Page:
A new state law that could add to the cost of public works projects didn’t impact one of Indianapolis’ most sizable bids this year.
Bids for a section of a massive sewer project came in between $5 million and $90 million below the estimated cost of roughly $275 million, officials from the city’s Department of Public Works said Friday.
State law used to stipulate that bids be awarded to the firm that offered the lowest price and met specified criteria, but a new so-called “buy local” law requires municipalities to give preference to local bidders.
David Sherman, the city’s public works director, said none of the nine firms that bid on Indianapolis' massive project were local.
Because of the level of expertise required for the project–a deep rock tunnel to add storage capacity for raw sewage–the bids were from big players in the tunneling field, Sherman said. Most were joint ventures.
“The nine we got are big-name firms,” Sherman said. “We got all the national and international players.”
The apparent low bidder is a partnership between California-based J.F. Shea Co. and Nebraska-based Kiewit, which offered a bid of $185.4 million. The bids will be awarded in October.
City officials estimated the so-called “buy local” law had the potential to drive up costs for the project by about $3 million, but some legal experts who have studied the law say it could have been millions more.
The law, which went into effect July 1, stipulates that firms in counties where public works projects are bid–or adjacent counties–get a leg up in the bidding process by receiving a price preference on their bids.
For projects of $100,000 or more, local governments must adjust a local firm’s bid to be 1 percent lower than what the firm actually offered. But the firms, according to some interpretations of the law, still get paid what they originally offered. That could result in local governments paying more for projects, should the local bidders be awarded the contract.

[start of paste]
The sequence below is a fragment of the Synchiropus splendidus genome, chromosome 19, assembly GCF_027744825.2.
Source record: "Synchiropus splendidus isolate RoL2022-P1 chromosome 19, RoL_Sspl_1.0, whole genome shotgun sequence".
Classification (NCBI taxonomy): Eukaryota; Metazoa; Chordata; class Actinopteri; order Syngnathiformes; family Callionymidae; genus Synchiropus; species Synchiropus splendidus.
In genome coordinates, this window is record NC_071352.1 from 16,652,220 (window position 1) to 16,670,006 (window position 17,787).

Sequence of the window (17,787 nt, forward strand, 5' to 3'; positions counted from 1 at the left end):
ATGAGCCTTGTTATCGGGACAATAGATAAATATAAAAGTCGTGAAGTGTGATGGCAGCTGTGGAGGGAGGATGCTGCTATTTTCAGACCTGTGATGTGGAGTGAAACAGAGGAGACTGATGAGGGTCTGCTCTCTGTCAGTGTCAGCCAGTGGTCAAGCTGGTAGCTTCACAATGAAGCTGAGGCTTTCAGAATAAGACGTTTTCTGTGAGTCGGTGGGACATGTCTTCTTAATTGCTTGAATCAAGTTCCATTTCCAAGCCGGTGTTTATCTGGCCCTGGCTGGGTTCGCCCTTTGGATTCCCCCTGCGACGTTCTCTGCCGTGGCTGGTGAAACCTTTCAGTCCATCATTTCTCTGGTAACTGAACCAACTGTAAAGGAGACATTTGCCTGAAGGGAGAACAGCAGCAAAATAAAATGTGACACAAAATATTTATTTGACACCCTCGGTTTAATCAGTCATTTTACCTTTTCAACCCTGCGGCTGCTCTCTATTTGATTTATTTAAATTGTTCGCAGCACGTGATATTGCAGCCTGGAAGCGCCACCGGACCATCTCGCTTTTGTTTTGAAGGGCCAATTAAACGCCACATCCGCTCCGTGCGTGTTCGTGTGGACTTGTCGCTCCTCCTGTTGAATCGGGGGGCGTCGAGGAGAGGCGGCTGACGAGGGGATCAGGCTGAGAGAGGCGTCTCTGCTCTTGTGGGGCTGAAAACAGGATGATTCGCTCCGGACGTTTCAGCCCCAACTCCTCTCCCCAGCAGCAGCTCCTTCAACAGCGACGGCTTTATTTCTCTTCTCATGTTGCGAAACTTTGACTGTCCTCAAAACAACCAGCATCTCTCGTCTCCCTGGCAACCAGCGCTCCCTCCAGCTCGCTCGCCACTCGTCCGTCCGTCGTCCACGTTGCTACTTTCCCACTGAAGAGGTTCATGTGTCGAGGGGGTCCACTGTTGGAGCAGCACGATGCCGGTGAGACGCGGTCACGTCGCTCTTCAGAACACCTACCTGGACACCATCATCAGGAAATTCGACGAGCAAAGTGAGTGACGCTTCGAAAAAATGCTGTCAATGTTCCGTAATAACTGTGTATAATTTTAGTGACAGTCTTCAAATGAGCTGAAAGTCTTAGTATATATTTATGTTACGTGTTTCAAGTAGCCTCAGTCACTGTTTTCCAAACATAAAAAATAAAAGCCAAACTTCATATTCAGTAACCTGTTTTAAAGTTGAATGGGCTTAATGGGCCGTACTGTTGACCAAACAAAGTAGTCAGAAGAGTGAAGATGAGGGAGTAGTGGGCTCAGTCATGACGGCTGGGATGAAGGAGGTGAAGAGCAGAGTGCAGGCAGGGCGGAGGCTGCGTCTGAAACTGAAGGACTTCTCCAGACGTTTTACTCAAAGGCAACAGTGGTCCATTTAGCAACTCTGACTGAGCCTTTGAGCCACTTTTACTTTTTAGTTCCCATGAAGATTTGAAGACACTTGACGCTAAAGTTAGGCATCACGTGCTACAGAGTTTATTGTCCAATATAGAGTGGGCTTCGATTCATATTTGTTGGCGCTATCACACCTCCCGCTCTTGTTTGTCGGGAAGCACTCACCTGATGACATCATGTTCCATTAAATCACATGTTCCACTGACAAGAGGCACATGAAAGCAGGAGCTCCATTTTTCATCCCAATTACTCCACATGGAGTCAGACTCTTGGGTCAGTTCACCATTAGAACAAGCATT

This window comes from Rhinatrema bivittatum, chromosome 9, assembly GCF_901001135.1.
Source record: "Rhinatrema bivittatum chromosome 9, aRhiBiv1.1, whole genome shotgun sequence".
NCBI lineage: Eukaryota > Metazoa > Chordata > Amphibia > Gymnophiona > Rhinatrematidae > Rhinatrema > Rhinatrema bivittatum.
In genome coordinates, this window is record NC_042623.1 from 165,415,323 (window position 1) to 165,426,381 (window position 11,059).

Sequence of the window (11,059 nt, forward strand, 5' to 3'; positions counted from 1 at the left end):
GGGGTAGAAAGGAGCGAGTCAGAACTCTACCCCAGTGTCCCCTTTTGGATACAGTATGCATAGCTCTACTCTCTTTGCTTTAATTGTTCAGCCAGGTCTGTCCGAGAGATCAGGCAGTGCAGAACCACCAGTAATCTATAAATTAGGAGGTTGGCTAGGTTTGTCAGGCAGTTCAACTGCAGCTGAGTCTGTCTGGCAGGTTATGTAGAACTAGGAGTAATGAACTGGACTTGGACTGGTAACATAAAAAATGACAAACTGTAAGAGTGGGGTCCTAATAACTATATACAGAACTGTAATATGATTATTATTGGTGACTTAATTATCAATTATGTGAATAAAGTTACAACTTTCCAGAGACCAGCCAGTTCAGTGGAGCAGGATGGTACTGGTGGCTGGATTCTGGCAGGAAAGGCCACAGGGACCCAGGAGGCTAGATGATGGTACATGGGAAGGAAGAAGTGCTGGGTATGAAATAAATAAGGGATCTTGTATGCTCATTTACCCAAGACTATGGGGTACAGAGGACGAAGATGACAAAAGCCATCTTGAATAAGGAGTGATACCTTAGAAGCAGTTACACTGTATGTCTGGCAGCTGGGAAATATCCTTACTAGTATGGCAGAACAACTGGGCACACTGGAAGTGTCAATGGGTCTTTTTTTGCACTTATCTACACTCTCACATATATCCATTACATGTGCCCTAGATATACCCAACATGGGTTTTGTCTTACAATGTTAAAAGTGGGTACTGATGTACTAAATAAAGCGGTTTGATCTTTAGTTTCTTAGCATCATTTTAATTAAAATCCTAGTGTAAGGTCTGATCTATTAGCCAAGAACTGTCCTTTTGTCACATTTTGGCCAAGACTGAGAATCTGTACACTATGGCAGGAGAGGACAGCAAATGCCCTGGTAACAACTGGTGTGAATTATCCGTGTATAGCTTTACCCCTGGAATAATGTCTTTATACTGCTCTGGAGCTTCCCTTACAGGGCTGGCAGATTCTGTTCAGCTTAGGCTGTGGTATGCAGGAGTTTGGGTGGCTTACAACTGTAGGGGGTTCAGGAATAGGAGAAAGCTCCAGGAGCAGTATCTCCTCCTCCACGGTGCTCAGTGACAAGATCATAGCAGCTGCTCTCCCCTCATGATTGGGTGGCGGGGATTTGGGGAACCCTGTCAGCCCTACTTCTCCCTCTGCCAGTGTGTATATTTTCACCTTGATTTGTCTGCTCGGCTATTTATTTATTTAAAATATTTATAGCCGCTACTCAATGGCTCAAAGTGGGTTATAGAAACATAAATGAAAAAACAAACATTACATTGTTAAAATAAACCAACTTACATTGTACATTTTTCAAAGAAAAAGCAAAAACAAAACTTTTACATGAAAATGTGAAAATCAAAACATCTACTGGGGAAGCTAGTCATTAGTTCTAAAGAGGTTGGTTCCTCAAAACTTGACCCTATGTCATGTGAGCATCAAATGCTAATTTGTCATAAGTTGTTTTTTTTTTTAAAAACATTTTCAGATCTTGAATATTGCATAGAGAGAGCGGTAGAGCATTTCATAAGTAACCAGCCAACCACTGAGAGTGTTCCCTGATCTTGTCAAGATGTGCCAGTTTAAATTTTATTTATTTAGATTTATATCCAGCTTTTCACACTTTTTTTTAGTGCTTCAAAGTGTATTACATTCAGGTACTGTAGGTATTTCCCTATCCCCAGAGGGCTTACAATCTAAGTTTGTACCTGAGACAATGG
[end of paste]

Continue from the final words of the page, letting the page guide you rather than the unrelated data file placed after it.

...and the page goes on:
Others say the law goes further, requiring government units to award the bid to the local firm, regardless of cost.
Sherman said it’s likely the “buy local” law will impact future Indianapolis public works projects, which will include road and street work that require less-specialized bidders. He said it’s unclear how it will impact the cost of those projects, though, since most of the bidders for those kinds of projects tend to be local, anyway.
Citizens Energy Group, which will become the utilities’ official owner Aug. 26, will select the winning bidder in the deep rock tunnel project. Sherman said the city bid out the project prior to the transfer to meet federally mandated timelines.
Savings on the deep rock tunnel bid will reduce the overall cost of the $3 billion sewer overhaul project. That will help curb rate increases that are needed to fund the project.